Officers of the organization vowed Tuesday to become advocates for Wheeling Heights residents who stand to lose their homes if the West Virginia Division of Highways decides to remove the trouble-laden tunnel.
Several residents spoke out at a meeting of the Upper Ohio Valley Chapter of the National Association for the Advancement of Colored People held at Macedonia Baptist Church in Wheeling.
Mary Ondeck said she loves her neighborhood and there is only one way she intends to leave.
“How do you relocate 50 families?” she said. “I’m not going anywhere until they carry me out. We are a community up there, and we will band together to stop this plan.”
Carroll Adams voiced displeasure at the lack of communication between neighborhood residents and the involved state officials.
“Everybody up there is left hanging, waiting for an answer from Charleston,” he said, noting he also is concerned for younger people who have invested money to buy their homes. “They will never get out of them the money they have in them.”
Mark Garrett said those who live on Wheeling Heights and the NAACP should work as a group on the issue.
“You have more strength as a group,” he said. “I encourage you to stick together.”
Chapter Vice President Rod Lee said he talked with an official of WVDOH’s District 6 and was told the open cut may not be feasible.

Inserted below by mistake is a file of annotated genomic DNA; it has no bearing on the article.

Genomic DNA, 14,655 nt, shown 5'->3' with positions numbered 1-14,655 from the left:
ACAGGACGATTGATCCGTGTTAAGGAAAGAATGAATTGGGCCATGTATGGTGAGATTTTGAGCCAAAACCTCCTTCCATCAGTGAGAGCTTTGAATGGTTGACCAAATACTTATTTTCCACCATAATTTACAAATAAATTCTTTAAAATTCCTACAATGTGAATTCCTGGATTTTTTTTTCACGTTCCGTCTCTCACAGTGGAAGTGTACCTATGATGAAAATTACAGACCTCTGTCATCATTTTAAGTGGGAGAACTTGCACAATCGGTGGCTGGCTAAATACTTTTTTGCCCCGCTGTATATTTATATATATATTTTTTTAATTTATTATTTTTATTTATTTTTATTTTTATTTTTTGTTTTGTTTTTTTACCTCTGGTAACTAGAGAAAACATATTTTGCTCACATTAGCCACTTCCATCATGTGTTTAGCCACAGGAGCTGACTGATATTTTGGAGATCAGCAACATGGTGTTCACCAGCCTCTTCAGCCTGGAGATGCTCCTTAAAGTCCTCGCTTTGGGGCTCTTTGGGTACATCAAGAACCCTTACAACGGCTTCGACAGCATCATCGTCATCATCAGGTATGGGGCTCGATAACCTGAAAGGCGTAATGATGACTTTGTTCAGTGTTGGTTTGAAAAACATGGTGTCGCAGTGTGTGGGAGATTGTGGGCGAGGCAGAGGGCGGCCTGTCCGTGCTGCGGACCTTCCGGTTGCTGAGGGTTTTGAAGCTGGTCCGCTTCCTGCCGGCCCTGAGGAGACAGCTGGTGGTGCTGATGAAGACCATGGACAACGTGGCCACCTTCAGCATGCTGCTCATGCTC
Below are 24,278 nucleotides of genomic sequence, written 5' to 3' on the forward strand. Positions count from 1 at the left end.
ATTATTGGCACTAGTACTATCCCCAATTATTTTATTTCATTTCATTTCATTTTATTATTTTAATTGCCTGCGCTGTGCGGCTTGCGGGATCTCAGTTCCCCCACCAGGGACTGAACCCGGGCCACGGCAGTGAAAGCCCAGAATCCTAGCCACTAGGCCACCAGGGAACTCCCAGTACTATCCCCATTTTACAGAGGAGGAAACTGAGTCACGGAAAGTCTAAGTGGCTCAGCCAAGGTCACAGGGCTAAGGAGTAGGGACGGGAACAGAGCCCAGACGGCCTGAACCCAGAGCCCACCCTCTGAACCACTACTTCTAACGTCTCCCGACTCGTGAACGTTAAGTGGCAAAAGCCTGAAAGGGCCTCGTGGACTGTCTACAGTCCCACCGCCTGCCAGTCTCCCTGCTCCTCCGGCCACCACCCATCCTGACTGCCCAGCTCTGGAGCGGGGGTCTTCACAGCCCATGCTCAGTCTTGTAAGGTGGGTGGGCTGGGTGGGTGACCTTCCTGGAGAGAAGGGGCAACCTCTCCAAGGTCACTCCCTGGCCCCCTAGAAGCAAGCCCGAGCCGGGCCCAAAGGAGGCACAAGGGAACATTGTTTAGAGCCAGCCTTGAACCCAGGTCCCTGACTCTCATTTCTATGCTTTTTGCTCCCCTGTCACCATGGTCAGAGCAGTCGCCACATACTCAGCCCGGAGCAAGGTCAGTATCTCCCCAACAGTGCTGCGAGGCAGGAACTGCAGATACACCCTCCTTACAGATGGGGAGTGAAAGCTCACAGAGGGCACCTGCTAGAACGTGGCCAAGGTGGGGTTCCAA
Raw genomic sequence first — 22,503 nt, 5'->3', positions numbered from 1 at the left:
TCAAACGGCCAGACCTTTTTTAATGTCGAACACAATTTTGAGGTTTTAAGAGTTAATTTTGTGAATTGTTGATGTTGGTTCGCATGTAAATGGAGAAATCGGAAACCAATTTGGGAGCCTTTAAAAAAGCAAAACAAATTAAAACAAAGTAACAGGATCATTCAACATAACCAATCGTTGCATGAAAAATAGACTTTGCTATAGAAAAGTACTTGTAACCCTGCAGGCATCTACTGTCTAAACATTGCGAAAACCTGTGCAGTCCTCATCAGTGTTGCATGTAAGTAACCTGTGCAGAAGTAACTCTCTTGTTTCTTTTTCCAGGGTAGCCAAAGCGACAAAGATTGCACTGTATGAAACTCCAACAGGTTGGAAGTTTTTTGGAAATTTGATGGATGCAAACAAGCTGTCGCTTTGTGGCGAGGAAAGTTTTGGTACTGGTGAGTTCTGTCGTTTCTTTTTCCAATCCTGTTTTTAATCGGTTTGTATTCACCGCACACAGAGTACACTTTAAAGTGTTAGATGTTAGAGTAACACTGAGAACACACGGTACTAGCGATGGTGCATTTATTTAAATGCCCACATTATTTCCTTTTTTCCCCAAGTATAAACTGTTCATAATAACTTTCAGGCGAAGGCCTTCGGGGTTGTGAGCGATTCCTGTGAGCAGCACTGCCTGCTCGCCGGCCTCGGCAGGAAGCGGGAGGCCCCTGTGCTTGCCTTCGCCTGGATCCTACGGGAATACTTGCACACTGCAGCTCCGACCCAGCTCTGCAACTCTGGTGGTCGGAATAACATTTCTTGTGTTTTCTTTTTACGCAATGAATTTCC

“He said the open cut seems unrealistic, but he does not have the last say,” Lee said, adding he intends to invite WVDOH officials to a chapter meeting to further discuss options for tunnel repair or replacement.
Some residents said their questions remained unanswered after a March 2 meeting at Wheeling Heights was attended by members of the state Legislature.
“That meeting was held for political advancement,” Lee said, promising the group the local NAACP chapter will get involved.
“We will support you in whatever you want us to do,” Lee said. “If necessary, we will fight tooth and nail with those in power.”
Chapter President Ronald Scott Jr. said, “We will pursue whatever you want us to pursue.”
Scott said the chapter’s mission is to be an advocate with the people rather to advocate for them.
“We will be a funnel to bring all involved together,” he said.
Prior to the tunnel discussion, Secretary Rhonda West reported about a career workshop to be held Monday at the YMCA on Chapline Street.
“We will have a session from noon until 1:30 p.m. for students and from 6 to 7:30 p.m. for adults,” she said. “We hope to help them with interviewing skills, resume building, cover letter techniques and professionalism tactics.”
West said the chapter also is planning an April job fair at West Virginia Northern Community College.
“We don’t have the dates for that yet,” she said. “We plan to bring in area businesses and connect them with potential employees.”
Photo by Fred Connors
Attending a Tuesday meeting of the Upper Ohio Valley Chapter of the NAACP is a group of residents from the Wheeling Heights neighborhood, located above the Wheeling Tunnel. Most said they oppose removal of the tunnel to make way for an open cut through the hill.